Granulocyte transfusions for treating infections in people with neutropenia or neutrophil dysfunction.
Estcourt LJ., Stanworth SJ., Hopewell S., Doree C., Trivella M., Massey E.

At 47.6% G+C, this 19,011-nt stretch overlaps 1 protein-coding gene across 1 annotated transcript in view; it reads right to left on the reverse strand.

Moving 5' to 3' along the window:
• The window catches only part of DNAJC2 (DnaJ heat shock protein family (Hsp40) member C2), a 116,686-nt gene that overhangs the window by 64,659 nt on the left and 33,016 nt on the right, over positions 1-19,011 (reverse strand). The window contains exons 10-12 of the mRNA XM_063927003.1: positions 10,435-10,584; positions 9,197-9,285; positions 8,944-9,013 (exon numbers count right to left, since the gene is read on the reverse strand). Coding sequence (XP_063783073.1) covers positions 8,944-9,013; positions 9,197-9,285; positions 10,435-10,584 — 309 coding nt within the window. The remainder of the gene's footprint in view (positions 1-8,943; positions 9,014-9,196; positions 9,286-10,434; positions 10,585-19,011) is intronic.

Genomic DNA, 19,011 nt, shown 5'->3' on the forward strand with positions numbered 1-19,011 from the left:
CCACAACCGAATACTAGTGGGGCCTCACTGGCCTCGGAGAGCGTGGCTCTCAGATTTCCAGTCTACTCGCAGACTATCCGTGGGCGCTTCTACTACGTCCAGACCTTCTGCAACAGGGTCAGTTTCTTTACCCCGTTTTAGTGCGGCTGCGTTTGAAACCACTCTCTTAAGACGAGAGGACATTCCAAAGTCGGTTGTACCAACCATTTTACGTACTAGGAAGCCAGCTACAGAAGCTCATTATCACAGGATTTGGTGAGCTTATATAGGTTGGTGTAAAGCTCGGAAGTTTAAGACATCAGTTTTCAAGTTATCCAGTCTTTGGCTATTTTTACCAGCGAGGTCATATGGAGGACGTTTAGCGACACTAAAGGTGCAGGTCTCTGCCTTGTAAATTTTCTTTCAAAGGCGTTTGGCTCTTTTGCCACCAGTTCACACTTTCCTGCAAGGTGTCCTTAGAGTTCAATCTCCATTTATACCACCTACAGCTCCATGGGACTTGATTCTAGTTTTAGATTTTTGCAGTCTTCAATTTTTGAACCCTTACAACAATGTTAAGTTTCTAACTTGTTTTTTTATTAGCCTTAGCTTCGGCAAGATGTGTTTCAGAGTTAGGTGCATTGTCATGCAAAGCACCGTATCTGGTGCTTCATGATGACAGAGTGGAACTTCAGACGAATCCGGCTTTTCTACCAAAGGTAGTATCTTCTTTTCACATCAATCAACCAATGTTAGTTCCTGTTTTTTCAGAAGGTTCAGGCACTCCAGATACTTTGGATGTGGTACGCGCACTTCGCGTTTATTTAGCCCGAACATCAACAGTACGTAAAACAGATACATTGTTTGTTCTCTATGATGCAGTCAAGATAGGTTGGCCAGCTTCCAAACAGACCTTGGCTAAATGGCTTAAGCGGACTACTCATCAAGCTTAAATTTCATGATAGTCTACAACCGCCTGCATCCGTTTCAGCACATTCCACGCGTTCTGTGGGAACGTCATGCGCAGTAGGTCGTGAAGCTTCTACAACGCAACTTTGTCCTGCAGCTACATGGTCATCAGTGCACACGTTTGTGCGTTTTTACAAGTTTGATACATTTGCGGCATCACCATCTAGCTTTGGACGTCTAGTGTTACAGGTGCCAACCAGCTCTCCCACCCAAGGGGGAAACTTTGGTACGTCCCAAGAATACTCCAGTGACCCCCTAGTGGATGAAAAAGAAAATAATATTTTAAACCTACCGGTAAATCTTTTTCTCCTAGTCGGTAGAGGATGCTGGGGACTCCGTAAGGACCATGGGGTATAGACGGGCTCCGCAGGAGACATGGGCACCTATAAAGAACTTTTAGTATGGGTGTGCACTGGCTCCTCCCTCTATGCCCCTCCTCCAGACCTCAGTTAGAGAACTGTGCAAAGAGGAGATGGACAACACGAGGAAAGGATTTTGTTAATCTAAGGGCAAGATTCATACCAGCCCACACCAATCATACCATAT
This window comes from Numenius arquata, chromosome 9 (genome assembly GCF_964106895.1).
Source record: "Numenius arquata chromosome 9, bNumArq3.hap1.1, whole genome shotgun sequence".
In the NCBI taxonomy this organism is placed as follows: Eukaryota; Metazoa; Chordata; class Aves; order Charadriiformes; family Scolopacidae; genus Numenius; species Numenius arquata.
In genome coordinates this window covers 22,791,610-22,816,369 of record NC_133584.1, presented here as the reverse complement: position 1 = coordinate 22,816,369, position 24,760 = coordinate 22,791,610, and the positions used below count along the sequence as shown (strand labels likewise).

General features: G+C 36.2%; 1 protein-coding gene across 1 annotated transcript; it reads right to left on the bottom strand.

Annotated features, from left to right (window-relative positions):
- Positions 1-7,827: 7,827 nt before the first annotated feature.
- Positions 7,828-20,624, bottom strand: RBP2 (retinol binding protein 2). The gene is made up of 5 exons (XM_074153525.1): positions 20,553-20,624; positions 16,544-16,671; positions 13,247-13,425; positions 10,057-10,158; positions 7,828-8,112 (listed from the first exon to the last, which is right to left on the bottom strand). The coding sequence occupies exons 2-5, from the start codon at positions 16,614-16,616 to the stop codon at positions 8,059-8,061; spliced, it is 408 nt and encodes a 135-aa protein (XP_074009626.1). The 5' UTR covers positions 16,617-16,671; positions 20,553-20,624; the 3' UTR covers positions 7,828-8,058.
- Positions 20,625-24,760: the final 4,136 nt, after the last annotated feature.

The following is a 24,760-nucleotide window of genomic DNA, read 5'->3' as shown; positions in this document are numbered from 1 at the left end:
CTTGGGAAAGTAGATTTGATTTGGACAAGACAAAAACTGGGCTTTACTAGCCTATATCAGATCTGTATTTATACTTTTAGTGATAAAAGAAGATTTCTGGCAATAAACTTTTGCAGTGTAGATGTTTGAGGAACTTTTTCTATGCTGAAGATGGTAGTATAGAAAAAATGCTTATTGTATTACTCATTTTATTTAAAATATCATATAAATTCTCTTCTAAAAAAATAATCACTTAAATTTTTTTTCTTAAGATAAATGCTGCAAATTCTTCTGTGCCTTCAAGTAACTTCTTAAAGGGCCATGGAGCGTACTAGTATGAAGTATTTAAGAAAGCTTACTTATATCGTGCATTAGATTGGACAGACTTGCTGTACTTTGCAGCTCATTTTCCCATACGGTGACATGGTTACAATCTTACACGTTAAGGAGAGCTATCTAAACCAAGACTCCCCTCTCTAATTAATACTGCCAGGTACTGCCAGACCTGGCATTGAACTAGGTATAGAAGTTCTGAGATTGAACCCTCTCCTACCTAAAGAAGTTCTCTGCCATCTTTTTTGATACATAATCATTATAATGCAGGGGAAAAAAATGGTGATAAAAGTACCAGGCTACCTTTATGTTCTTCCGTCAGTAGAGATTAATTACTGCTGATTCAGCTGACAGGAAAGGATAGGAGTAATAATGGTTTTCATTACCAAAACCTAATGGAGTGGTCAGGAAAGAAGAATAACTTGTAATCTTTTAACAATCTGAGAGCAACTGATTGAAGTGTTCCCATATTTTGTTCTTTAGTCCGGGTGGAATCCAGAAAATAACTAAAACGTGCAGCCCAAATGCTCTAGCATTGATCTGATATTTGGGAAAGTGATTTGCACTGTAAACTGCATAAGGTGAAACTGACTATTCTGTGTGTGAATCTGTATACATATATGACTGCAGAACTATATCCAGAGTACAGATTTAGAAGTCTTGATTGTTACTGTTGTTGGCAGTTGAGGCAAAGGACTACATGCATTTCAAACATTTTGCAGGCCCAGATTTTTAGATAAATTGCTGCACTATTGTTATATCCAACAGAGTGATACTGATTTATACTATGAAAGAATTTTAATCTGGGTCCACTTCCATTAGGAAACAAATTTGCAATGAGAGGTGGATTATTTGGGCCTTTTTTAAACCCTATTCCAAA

BACKGROUND: Despite modern antimicrobials and supportive therapy bacterial and fungal infections are still major complications in people with prolonged disease-related or treatment-related neutropenia. Transfusions of granulocytes have a long history of usage in clinical practice to support and treat severe infection in high-risk groups of patients with neutropenia or neutrophil dysfunction. However, there is considerable current variability in therapeutic granulocyte transfusion practice, and uncertainty about the beneficial effect of transfusions given as an adjunct to antibiotics on mortality. This is an update of a Cochrane review first published in 2005. OBJECTIVES: To determine the effectiveness and safety of granulocyte transfusions compared to no granulocyte transfusions as adjuncts to antimicrobials for treating infections in people with neutropenia or disorders of neutrophil function aimed at reducing mortality and other adverse outcomes related to infection. SEARCH METHODS: We searched for randomised controlled trials (RCTs) in the Cochrane Central Register of Controlled Trials (CENTRAL) (the Cochrane Library 2016, Issue 2). MEDLINE (from 1946), Embase (from 1974), CINAHL (from 1937), the Transfusion Evidence Library (from 1980) and ongoing trial databases to 11 February 2016. SELECTION CRITERIA: RCTs comparing people with neutropenia or disorders of neutrophil dysfunction receiving granulocyte transfusions to treat infection with a control group receiving no granulocyte transfusions. Neonates are the subject of another Cochrane review and were excluded from this review. There was no restriction by outcomes examined, language or publication status. DATA COLLECTION AND ANALYSIS: We used standard methodological procedures expected by the Cochrane Collaboration. MAIN RESULTS: We identified 10 trials that met the inclusion criteria with a total of 587 participants. We also identified another ongoing trial. These trials were conducted between 1975 and 2015. None of the studies included people with neutrophil dysfunction. The studies differed in the type of infections they included. Six studies included both children and adults, however data were not reported separately for children and adults. The two newest studies gave granulocyte colony stimulating factor (G-CSF) to donors; both were stopped early due to lack of recruitment. Three studies re-randomised participants and therefore quantitative analysis was unable to be performed.Overall the quality of the evidence was very low to low across different outcomes according to GRADE methodology. This was due to many of the studies being at high risk of bias, and many of the outcomes being imprecise.There may be no difference in all-cause mortality over 30 days between participants receiving therapeutic granulocyte transfusions and those that did not (six studies; 321 participants; RR 0.75, 95% CI 0.54 to 1.04; very low-quality evidence). There were no differences between the granulocyte dose subgroups (< 1 x 10(10) per day versus ≥ 1 x 10(10) per day) (test for subgroup differences P = 0.39). There was a difference in all-cause mortality between the studies based on the age of the study (published before 2000 versus published 2000 or later) (test for subgroup differences P = 0.03). There was no difference in all-cause mortality between participants receiving granulocyte transfusions and those that did not in the newest study (one study; 111 participants; RR 1.10, 95% CI 0.70 to 1.73, low-quality evidence). There may be a reduction in all-cause mortality in participants receiving granulocyte transfusions compared to those that did not in studies published before the year 2000 (five studies; 210 participants; RR 0.53, 95% CI 0.33 to 0.85; low-quality evidence).There may be no difference in clinical reversal of concurrent infection between participants receiving therapeutic granulocyte transfusions and those that did not (five studies; 286 participants; RR 0.98, 95% CI 0.81 to 1.19; low-quality evidence).There is insufficient evidence to determine whether there is a difference in pulmonary serious adverse events (1 study; 24 participants; RR 0.85, 95% CI 0.38 to 1.88; very low-quality evidence).None of the studies reported number of days on therapeutic antibiotics, number of adverse events requiring discontinuation of treatment, or quality of life.Six studies reported their funding sources and all were funded by governments or charities. AUTHORS' CONCLUSIONS: In people who are neutropenic due to myelosuppressive chemotherapy or a haematopoietic stem cell transplant, there is insufficient evidence to determine whether granulocyte transfusions affect all-cause mortality. To be able to detect a decrease in all-cause mortality from 35% to 30% would require a study containing at least 2748 participants (80% power, 5% significance). There is low-grade evidence that therapeutic granulocyte transfusions may not increase the number of participants with clinical resolution of an infection.